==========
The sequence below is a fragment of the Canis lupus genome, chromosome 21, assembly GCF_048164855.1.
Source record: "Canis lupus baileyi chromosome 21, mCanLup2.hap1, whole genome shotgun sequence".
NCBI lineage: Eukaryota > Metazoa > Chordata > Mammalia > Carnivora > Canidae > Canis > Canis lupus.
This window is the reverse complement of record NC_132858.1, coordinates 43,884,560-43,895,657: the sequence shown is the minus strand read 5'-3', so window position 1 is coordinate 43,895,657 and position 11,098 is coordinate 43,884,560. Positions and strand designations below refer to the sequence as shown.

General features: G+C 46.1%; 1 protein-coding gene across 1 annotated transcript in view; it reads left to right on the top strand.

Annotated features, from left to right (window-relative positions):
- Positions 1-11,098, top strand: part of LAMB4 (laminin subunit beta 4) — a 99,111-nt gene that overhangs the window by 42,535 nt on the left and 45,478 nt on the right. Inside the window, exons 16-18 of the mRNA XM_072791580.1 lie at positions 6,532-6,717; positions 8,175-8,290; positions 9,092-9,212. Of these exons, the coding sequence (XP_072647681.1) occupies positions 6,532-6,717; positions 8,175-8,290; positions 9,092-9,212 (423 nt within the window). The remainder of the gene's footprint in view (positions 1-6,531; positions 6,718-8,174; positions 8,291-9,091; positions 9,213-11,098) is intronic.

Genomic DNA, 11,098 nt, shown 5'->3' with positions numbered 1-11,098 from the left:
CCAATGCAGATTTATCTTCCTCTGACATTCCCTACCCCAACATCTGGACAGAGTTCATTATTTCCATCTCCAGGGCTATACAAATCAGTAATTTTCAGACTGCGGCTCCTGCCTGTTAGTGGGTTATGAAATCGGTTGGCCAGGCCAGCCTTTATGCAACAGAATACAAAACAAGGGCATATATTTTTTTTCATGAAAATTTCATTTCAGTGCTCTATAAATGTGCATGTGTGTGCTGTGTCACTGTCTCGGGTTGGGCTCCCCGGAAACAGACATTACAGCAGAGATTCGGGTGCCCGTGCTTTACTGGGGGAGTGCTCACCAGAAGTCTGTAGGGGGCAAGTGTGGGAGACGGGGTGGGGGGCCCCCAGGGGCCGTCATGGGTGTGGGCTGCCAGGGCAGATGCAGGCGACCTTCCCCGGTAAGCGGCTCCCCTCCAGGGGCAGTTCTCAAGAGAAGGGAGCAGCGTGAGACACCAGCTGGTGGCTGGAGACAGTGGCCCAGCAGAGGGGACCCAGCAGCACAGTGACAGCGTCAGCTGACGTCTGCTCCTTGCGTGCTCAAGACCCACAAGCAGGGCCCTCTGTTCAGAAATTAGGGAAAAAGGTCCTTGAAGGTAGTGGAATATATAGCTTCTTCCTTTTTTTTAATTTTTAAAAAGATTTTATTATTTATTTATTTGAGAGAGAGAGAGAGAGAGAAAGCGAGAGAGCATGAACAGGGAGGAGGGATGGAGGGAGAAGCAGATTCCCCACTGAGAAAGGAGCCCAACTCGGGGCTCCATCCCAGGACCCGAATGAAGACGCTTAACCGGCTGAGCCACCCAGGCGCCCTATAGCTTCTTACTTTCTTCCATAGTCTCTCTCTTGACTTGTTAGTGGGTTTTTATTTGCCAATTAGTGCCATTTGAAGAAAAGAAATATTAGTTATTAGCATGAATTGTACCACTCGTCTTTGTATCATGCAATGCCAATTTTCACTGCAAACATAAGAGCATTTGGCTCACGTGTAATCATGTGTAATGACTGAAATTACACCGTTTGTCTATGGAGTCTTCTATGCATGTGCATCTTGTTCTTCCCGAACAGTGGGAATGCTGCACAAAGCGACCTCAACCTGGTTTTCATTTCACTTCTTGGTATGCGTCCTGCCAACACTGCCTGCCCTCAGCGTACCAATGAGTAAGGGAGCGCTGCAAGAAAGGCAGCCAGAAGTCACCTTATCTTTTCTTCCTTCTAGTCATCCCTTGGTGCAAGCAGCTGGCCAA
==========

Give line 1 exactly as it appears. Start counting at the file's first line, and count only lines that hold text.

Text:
The sequence below is a fragment of the Canis lupus genome, chromosome 21, assembly GCF_048164855.1.